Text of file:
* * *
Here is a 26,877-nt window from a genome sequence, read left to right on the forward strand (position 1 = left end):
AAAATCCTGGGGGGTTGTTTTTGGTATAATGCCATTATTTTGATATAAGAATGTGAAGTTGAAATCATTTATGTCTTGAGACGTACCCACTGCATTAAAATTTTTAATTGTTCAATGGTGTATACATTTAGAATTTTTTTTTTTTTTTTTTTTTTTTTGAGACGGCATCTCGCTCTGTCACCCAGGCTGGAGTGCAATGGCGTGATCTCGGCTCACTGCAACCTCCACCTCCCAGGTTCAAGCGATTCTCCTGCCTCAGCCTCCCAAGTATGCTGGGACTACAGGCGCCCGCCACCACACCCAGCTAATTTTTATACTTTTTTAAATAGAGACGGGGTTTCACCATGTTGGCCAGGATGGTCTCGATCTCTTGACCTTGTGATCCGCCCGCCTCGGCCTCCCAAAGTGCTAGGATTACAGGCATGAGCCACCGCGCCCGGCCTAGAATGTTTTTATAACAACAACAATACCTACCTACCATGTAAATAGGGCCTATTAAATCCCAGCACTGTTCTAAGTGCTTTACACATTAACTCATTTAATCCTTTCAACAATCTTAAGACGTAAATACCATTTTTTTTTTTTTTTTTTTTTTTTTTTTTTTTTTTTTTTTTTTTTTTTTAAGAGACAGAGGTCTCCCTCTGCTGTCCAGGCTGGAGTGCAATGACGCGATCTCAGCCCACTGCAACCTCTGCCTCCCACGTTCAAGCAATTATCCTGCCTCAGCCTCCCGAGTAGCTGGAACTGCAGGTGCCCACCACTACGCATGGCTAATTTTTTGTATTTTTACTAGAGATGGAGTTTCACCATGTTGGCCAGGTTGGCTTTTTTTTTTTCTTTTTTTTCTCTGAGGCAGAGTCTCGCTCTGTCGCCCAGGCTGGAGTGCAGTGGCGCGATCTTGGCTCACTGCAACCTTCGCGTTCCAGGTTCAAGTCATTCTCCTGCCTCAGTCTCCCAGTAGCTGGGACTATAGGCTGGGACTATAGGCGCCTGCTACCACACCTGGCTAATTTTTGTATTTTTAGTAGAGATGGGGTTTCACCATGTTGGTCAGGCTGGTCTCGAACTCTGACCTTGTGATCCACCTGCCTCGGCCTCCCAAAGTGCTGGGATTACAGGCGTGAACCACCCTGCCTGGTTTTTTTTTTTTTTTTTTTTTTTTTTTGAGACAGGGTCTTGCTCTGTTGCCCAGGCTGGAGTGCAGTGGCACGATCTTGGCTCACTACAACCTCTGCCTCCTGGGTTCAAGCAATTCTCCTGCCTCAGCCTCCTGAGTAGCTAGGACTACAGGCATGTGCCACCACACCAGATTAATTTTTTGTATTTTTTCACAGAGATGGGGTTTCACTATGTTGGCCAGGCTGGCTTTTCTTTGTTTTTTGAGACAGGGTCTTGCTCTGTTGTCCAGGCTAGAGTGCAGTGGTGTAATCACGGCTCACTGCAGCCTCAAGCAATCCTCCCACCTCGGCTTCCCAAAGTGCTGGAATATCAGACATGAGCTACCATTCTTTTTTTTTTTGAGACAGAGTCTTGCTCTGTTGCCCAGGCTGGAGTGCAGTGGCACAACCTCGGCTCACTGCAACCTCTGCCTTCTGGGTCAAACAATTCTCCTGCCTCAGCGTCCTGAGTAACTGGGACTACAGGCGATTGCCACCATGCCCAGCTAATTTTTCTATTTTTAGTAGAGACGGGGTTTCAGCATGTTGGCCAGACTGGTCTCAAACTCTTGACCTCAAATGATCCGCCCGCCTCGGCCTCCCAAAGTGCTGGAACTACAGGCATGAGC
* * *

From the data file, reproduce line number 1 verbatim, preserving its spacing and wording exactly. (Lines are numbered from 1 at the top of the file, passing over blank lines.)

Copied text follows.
Here is a 26,877-nt window from a genome sequence, read left to right on the forward strand (position 1 = left end):